It’s not always a gimmick—free stuff is totally within your grasp! And you don’t have to spend your days filling out surveys hoping to get samples; use store reward programs to earn points, then cash them in for things you need.

“Learn how to earn the maximum amount of points for the least amount of money,” says Howard. “I love the Optimum points program at Shoppers; it’s changed my life as a parent. When my kids were little I’d always get diapers for about 10 cents or less per diaper with manufacturer coupons and points. A lot of the time, you will find sale items are cheaper than at other stores, especially if you take into account the amount of points you receive on extra points days,” she says.

New on the Optimum scene? Here’s how it works: Whenever you buy something at Shoppers Drug Mart, you earn points by scanning your Optimum card. Some items have bonus points and some days you can earn up to 20 times the points. Shoppers’s newsletters have tailored deals and alert you to their Spend Your Points events, which happen several times per year. Points are redeemable in increments of $10, $30, $60, $85 and $170. If you’re saving for a big-ticket item, it’s best to redeem your points during the Spend Your Points events when points are worth more than face value.

PC Plus is another card that can be used at all of the President’s Choice banner stores, like No Frills, Loblaws and Real Canadian Superstore, to earn points that you can spend to buy groceries or anything in the store, including clothing and gift cards. Every time you scan your card, the system logs your items, then caters deals to those types of products. Load your offers each Friday and watch your points add up. PC points are redeemable in 20,000 increments or $20.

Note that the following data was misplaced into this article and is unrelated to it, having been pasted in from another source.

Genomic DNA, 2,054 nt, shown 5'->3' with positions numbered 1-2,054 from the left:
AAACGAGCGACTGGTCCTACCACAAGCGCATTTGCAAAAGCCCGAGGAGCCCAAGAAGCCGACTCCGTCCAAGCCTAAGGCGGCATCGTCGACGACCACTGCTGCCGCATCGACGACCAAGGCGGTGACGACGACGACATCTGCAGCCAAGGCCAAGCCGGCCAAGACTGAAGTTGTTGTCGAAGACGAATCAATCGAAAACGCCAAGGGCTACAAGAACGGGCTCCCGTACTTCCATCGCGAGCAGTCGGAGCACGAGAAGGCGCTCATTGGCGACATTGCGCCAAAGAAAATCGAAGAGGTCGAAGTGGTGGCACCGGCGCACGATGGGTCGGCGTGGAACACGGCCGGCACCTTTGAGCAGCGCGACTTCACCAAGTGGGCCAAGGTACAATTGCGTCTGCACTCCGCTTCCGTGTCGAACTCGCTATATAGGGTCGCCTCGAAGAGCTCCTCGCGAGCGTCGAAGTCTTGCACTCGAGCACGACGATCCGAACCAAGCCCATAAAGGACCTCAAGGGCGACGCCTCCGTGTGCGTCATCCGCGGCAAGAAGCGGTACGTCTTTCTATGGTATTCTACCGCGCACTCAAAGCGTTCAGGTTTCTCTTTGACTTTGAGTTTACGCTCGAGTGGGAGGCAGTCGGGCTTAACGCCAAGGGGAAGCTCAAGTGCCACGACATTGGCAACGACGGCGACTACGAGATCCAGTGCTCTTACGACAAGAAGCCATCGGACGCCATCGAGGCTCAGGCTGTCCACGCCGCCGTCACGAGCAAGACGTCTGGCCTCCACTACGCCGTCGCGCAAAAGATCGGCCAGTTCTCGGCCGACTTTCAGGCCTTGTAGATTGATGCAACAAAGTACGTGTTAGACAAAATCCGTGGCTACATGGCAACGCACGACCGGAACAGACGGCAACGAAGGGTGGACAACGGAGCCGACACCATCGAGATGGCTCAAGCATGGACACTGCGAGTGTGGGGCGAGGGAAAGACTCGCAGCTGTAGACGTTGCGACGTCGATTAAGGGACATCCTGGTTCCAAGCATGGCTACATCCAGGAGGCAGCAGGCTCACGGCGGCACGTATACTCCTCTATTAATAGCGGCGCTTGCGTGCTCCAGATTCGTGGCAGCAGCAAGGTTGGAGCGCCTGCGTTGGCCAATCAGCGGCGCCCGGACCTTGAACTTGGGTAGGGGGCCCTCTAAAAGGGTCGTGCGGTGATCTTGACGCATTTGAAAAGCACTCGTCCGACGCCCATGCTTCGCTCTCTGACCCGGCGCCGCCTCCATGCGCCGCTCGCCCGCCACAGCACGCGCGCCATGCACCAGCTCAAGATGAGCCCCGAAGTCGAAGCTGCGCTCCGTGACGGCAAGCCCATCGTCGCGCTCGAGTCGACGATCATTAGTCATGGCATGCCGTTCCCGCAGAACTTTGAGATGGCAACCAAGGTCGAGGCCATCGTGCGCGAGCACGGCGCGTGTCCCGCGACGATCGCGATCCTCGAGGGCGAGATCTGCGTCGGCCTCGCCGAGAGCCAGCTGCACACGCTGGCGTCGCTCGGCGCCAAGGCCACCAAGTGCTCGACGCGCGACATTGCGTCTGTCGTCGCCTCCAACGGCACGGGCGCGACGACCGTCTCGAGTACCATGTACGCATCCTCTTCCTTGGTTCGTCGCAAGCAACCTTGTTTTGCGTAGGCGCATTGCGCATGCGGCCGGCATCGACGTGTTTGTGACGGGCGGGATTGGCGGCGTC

6. Buy nothing new
A fun money-saving challenge is to shop exclusively second-hand for pretty much everything, from your clothing to your kitchenware. Thrift stores like Value Village, Talize and Once Upon a Child are brimming with practical finds, like cooldecor and household items, toys and barely used brand-name clothing, including big-ticket items like snowsuits. If you have time to search, shelves are lined with heavily discounted books for kids and adults. Not your thing to sift through thrift shops? Go online to check out local mom-swap groups, Kijiji and Craigslist for gently used kids’ items.

Of course, there are deals to be had at big-box stores, too. If you do buy new, wait for end-of-season clearance sales and buy for next year. Also snoop around for guarantees. Walmart and Sears promise replacements if your child wears out their gear—boots, shoes, clothes, coats—before growing out of them.

7. Make things
If you have the time and patience, homemade anything will stretch your dollar. Why spend six dollars on a store-bought greeting card when your kids can make one (and it will be much more appreciated by the recipient). Have your childrencraft trinkets (look to Pinterest for swoon-worthy DIY inspiration) for relatives to combine a fun activity with a birthday gift. Michaels craft store is a great place to stock up on supplies, with their standard 40 percent off one item deal, and sometimes up to 30 percent off your whole purchase (check Michaels.com for offers). You might also be surprised at the array of crafting goodies at your local dollar store.

8. Family fun on the cheap